Dream (?)

One of the few rewards of being a terrible sleeper is that I dream a lot. Twenty years ago I was even featured in Janet Sonenberg’s book Dreamwork for Actors, but mostly I experience hours of wandering NYC or some tropical paradise and can’t find a way to the subway/airport. Every once in a while, though, something breaks that mold.

A few weeks ago I met Robin Williams. He showed up in the middle of the night in my unconscious and lectured me. Not Good Will Hunting Robin Williams or Dead Poets’ Robin Williams but dead, ghost-ish Robin Williams. I have realized in the weeks that followed that it was recently his seventieth birthday (and soon, the anniversary of his death) from which I can infer that a Twitter comment may have stuck in my craw. Day residue, we can call it, or not.

The crux was this, paraphrased or reconstituted, or whatever.

“Most people,” said Robin. “Live life looking over their shoulder. They’re constantly turning back, watching for Death sneaking up on them. Don’t do that.”

“Run toward Death. It’s where you’re headed anyway. Don’t try to avoid it, live in fear of it, cower and shuffle away from it. Accept it and sprint whatever distance you get.” Do it consciously, he seemed to be saying, as hard and as fast and as intentionally as you can. Do not live recklessly, do not hasten the end, but don’t let fear ruin the race.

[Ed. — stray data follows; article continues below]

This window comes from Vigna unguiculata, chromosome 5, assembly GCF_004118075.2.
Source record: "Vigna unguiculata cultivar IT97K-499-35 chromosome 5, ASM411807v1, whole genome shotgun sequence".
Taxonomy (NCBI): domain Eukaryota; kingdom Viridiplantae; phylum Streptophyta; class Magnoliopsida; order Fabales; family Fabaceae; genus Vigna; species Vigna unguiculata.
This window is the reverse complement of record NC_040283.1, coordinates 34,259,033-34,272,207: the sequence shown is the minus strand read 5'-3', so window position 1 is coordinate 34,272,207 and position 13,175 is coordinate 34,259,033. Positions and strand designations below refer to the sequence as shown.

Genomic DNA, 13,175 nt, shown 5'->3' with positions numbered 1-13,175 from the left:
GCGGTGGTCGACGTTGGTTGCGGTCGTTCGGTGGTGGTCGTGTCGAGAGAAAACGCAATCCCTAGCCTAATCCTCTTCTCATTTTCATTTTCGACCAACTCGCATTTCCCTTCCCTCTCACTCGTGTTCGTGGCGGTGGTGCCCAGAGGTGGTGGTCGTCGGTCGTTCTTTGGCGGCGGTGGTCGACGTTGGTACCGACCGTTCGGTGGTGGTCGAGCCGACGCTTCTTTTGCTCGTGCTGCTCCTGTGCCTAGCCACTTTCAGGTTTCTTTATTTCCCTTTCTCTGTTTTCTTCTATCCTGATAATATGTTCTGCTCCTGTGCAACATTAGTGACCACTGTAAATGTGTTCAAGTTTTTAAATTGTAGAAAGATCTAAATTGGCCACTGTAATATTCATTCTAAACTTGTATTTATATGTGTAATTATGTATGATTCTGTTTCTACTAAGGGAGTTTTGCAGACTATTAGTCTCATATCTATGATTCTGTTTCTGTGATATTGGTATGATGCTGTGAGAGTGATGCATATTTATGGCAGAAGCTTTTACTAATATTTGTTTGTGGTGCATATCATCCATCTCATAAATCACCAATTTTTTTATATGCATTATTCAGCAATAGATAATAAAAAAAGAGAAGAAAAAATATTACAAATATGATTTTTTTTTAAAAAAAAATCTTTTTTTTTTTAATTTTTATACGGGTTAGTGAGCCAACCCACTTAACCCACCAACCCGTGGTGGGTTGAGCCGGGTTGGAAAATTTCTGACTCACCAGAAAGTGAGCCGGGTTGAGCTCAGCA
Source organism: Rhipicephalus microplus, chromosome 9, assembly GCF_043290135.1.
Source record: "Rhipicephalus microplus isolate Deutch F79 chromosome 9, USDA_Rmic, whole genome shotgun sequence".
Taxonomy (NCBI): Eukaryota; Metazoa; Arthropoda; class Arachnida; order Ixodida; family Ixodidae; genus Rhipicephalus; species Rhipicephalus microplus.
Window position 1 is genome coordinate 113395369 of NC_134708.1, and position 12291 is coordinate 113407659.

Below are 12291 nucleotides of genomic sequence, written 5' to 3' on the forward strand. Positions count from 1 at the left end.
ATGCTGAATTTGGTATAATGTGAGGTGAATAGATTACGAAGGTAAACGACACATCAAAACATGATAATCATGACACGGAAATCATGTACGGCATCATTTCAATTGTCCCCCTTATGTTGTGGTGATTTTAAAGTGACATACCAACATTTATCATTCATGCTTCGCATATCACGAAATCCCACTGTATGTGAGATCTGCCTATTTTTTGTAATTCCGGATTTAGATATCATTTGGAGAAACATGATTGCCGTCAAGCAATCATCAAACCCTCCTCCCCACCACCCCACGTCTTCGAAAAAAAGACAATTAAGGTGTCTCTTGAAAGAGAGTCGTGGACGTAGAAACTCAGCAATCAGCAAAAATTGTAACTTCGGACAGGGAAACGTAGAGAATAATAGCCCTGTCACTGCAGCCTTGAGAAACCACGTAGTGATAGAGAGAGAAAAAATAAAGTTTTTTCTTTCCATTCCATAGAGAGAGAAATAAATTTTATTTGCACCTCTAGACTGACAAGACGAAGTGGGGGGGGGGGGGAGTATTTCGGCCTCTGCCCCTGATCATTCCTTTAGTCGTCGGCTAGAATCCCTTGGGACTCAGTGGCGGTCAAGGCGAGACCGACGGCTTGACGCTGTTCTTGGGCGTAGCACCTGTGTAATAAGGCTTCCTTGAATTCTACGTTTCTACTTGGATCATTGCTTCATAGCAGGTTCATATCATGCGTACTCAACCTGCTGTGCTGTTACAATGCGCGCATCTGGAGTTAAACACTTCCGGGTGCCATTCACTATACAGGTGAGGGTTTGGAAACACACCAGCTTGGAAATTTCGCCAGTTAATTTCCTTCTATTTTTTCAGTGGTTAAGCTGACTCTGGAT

Other stuff happened. I think Michael Douglas showed up and gave a rendition of his Greed is Good speech from Wall Street. By that time Robin was gone back whence he came.

I awoke with that idea seared into my brain: Run toward Death.

There are generally two interpretations. The scientific side that accepts this as a projective narrative on neuronal impulses firing in some yet-to-be-fully-understood manner, or that my sleeping brain channelled wisdom from beyond the grave.

This time, I don’t know that it matters. From wherever the direction originated, it seems I have some running to do.

On the topic of suicide…

So Robin Williams killed himself. That is so deeply upsetting, I can barely address it.

I’ve been amazed and shocked by the overall response. As someone who lives daily in the world of people so distraught, dissatisfied, alone, sad, miserable, and/or hate-filled that suicide is the rational solution, I am shocked by the apparent shock/disgust with which the world has responded.

Suicide is outcome of many different types of mental distress combined with many different types of problem solving. I won’t address that kind of simplistic math any further. Needless to say, there are interventions for a wide variety of conditions–pharmacological, psychotherapeutic, and just plain, human.

The idea, either that this was a) a purely selfish act, or alternatively b) a failure to reach out for help, is very simplistic. Between a) and b) are many people who reach out for help and don’t find enough relief and many who (mistakenly) believe they are reducing the net suffering of the world by removing their variable from the equation.

There is something definitive that is yet to be written about the nihilism of the intelligent, empathic male. It is a category subsumed in the narratives of Hemingways and Giraldos, or Belushis and Hoffmans, and now Williamses. The man who is insightful and empathic and who struggles with the conflict this engenders.

As a psychiatrist, I think we can talk about the entity of “depression” all we want, but in truth, there are dozens of sub-types; this is one worth exploring further.

For me, Robin Williams will forever be the permissive father. The teacher/therapist who inspired creativity and rebellion, who showed a different path than the rigidity of male aggression or money or dominance.

It breaks my heart that it was only a performance.